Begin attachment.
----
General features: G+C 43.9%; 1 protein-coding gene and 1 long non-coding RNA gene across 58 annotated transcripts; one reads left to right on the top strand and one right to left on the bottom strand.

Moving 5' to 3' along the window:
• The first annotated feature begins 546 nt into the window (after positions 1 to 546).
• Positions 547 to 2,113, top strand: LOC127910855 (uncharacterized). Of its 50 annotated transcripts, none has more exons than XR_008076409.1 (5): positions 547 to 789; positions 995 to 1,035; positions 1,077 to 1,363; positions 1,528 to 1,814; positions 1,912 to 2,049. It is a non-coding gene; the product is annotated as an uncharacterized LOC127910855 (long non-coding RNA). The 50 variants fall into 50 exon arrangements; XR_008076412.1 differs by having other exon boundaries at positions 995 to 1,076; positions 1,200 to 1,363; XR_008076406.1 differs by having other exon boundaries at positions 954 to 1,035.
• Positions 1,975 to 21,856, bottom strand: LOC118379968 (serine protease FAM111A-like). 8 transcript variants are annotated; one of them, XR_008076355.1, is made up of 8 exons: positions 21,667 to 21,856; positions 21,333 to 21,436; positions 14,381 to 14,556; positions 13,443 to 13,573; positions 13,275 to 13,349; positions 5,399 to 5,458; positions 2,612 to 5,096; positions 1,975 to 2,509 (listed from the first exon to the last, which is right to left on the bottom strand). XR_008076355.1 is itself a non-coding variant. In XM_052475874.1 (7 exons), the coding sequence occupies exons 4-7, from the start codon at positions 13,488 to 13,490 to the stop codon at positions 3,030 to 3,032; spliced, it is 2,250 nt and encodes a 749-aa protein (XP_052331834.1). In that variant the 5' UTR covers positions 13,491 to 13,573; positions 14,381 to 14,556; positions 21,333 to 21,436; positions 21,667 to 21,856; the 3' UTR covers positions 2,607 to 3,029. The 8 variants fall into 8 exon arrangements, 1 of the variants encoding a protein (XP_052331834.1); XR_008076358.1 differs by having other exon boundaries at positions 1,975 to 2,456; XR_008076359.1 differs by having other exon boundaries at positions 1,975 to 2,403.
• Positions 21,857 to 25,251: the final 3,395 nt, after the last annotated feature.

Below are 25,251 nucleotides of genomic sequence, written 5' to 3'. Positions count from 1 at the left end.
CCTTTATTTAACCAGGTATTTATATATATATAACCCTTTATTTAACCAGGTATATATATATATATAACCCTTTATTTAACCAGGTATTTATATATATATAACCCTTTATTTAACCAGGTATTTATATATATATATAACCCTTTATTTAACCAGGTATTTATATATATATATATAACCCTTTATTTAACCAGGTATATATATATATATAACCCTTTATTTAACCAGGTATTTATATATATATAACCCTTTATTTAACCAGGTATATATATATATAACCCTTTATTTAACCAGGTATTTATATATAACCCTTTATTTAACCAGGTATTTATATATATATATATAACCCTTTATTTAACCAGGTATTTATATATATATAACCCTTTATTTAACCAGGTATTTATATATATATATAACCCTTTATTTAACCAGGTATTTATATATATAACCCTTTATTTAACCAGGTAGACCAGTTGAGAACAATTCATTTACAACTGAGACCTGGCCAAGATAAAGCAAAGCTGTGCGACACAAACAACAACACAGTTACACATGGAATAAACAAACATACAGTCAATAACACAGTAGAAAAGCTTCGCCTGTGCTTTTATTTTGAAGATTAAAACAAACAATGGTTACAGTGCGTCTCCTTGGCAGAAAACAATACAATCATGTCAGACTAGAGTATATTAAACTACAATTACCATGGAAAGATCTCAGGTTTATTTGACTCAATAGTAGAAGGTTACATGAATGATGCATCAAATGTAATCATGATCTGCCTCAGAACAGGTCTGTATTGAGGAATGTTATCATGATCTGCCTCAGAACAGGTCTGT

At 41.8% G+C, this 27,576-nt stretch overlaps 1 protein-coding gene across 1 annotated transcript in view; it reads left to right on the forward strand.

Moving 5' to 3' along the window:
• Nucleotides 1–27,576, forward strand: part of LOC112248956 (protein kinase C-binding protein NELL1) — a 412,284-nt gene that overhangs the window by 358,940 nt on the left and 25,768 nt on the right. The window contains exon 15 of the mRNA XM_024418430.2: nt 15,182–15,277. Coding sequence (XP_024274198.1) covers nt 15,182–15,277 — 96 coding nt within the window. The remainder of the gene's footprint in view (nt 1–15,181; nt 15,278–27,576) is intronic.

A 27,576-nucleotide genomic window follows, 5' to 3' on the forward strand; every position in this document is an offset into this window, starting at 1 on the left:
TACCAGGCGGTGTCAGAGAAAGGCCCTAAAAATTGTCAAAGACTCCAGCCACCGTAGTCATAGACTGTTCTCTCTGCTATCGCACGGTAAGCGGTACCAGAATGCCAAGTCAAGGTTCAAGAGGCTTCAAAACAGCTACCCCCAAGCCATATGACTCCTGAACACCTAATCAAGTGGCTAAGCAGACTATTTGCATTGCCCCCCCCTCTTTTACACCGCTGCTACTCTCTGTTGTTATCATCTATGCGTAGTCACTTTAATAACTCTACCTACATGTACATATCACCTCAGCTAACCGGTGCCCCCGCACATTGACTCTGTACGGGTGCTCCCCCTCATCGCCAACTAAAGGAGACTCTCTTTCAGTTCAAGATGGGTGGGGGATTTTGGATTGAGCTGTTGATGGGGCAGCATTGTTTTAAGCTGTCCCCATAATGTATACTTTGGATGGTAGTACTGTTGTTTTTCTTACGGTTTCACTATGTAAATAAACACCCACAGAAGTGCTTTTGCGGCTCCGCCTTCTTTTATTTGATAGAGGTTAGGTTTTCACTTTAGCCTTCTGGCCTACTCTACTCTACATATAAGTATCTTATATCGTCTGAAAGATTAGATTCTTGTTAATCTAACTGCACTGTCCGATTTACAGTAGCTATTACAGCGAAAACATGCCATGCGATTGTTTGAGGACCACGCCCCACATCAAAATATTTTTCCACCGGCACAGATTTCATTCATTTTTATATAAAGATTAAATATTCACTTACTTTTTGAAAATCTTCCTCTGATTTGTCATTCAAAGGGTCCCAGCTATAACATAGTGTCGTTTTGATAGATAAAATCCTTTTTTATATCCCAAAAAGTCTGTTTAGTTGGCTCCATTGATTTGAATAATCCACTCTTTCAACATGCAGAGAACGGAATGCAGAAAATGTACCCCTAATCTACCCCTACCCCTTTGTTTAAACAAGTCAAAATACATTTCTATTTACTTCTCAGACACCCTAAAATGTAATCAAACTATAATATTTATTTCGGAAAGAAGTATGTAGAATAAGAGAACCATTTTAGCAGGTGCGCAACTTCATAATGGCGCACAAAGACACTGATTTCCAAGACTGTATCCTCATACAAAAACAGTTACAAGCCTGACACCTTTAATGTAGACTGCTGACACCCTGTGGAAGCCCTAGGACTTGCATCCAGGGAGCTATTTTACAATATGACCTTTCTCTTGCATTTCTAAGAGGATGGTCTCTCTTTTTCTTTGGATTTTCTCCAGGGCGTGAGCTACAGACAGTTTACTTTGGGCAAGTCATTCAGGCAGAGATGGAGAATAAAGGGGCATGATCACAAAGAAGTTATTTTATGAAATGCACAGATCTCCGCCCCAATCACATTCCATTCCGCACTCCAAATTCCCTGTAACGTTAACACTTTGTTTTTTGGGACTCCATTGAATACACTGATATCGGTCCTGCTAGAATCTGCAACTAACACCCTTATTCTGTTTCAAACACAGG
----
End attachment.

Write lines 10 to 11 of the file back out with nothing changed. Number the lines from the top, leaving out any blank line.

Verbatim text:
Moving 5' to 3' along the window:
• Nucleotides 1–27,576, forward strand: part of LOC112248956 (protein kinase C-binding protein NELL1) — a 412,284-nt gene that overhangs the window by 358,940 nt on the left and 25,768 nt on the right. The window contains exon 15 of the mRNA XM_024418430.2: nt 15,182–15,277. Coding sequence (XP_024274198.1) covers nt 15,182–15,277 — 96 coding nt within the window. The remainder of the gene's footprint in view (nt 1–15,181; nt 15,278–27,576) is intronic.